Point source pollution

Discharge of water from mine adit

Point source water pollution is discharged from a discrete location.

Point source pollutants in groundwater are usually found in a plume that has the highest concentrations of the pollutant nearest the source and diminishing concentrations farther away from the source.

The various types of point source pollutants found in waters are as varied as the types of business, industry, agricultural and urban sources that produce them.

These can include:

  • direct discharges from factories: raw materials and wastes may include pollutants such as solvents, petroleum products (such as oil and gasoline), or heavy metals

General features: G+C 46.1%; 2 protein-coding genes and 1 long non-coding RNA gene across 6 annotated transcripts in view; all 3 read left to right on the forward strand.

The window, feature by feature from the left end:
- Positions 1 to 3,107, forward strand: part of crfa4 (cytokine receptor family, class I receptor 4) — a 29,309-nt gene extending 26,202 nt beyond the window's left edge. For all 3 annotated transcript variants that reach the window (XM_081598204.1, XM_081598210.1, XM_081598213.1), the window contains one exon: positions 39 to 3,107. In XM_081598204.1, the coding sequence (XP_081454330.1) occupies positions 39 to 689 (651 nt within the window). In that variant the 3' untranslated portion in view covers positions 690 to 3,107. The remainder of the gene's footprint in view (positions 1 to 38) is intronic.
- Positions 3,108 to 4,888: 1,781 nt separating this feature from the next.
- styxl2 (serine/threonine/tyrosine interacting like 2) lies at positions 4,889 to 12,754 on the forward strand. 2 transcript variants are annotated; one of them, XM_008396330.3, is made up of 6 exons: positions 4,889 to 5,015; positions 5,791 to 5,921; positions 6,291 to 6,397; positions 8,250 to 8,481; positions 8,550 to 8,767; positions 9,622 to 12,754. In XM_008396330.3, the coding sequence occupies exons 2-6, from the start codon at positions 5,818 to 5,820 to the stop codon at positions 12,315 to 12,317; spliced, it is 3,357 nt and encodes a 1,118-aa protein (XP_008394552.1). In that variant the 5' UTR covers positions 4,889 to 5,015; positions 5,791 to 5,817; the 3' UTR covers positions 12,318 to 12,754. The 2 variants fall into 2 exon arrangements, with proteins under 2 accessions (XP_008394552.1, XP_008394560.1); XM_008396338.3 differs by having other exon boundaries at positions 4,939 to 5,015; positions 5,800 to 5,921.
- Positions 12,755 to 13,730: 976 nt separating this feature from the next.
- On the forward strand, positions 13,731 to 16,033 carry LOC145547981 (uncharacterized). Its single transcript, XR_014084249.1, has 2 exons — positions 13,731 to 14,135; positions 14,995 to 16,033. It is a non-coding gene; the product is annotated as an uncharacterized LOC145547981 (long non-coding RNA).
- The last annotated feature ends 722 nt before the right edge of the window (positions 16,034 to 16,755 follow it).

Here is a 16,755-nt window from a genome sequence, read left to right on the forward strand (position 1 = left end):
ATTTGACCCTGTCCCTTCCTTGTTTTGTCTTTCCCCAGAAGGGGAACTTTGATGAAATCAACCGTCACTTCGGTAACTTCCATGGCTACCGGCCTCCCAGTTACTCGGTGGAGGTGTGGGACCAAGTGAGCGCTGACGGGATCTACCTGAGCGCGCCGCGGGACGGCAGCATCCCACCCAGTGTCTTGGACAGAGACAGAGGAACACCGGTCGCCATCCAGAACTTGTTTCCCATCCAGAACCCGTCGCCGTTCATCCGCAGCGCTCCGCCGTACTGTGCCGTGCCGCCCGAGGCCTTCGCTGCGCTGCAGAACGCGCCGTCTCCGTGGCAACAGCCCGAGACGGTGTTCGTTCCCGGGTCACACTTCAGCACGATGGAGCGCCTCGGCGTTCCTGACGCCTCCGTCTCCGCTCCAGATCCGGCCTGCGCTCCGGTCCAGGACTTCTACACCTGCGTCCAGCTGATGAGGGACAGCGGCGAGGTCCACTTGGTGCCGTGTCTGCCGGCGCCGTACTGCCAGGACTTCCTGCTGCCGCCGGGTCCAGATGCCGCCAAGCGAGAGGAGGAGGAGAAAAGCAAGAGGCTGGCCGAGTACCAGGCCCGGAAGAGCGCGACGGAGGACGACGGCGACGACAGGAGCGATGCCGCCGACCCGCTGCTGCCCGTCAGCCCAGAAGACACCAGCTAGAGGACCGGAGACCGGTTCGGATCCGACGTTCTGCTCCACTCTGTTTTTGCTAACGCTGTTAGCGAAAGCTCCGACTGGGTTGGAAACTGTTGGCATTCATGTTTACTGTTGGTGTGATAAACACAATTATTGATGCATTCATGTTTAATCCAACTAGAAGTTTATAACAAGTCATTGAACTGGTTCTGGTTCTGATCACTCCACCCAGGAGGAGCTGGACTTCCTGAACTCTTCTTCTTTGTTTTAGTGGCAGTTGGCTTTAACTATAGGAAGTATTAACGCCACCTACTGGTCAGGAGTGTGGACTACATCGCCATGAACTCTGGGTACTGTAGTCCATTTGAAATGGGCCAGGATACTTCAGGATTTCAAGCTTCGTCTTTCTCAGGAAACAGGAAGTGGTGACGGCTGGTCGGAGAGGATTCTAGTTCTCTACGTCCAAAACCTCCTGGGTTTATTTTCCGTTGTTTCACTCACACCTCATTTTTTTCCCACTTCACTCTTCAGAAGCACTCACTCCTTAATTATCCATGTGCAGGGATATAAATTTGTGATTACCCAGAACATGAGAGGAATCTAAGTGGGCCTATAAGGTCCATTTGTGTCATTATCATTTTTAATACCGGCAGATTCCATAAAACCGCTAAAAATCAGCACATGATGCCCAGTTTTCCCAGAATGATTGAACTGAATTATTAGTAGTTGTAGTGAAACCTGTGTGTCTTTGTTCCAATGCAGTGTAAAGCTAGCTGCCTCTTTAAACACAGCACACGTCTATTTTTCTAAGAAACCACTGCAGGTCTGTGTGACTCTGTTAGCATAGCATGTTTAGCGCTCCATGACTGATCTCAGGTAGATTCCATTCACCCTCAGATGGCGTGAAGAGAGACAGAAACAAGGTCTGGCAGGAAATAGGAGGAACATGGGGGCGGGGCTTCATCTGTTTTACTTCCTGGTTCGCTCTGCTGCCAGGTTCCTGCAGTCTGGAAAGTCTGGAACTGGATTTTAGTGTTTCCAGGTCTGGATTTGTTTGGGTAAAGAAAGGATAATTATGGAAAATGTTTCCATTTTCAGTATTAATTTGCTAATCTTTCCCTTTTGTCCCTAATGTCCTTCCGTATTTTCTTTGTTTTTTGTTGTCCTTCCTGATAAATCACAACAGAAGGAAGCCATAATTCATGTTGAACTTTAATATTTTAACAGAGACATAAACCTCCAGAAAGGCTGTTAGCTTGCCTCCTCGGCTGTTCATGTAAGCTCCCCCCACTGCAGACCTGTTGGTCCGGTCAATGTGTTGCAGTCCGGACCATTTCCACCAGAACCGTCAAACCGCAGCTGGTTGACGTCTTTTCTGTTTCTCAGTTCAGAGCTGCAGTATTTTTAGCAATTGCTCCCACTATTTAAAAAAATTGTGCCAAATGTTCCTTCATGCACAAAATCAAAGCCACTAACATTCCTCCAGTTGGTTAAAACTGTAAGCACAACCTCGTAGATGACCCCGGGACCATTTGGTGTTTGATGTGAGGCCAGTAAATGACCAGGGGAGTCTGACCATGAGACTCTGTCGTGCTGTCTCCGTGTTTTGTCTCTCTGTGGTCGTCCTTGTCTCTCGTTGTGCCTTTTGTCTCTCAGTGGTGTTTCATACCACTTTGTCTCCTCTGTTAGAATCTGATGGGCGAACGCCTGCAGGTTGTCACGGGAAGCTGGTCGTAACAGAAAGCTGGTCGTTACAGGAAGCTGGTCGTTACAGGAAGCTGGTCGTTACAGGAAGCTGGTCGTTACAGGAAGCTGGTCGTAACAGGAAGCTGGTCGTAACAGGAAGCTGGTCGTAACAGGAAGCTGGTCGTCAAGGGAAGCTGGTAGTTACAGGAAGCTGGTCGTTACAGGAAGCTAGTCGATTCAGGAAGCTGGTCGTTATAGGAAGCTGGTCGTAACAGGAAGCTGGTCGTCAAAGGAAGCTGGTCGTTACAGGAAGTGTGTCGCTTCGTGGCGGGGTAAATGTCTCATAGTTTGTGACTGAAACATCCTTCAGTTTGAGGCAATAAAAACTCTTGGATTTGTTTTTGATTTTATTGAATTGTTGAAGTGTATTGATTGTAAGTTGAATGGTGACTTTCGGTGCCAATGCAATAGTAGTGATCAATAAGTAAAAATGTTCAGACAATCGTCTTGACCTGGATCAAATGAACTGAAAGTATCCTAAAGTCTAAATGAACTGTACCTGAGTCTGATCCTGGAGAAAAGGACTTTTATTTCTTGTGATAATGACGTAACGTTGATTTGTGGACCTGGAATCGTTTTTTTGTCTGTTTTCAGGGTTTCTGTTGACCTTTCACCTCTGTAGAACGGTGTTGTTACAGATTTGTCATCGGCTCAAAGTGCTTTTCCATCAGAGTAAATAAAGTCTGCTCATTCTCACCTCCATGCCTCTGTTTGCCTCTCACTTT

• point sources of pollution from agriculture may include animal feeding operations, animal waste treatment lagoons, or storage, handling, mixing, and cleaning areas for pesticides, fertilizers and petroleum.
  • municipal point sources might include wastewater treatment plants, landfills, garages, motor pools and fleet maintenance facilities.
  • other sources include mine discharge water and mine spoil run-off.

In groundwater some of the most persistent point source pollutants in groundwater are volatile organic compounds, which include manufactured and refined toxic substances, non-aqueous phase organic compounds, such as solvents, oils, paint and fuel products.


Browse NORA for recent publications relating to research into point source pollution


Contact Dan Lapworth for further information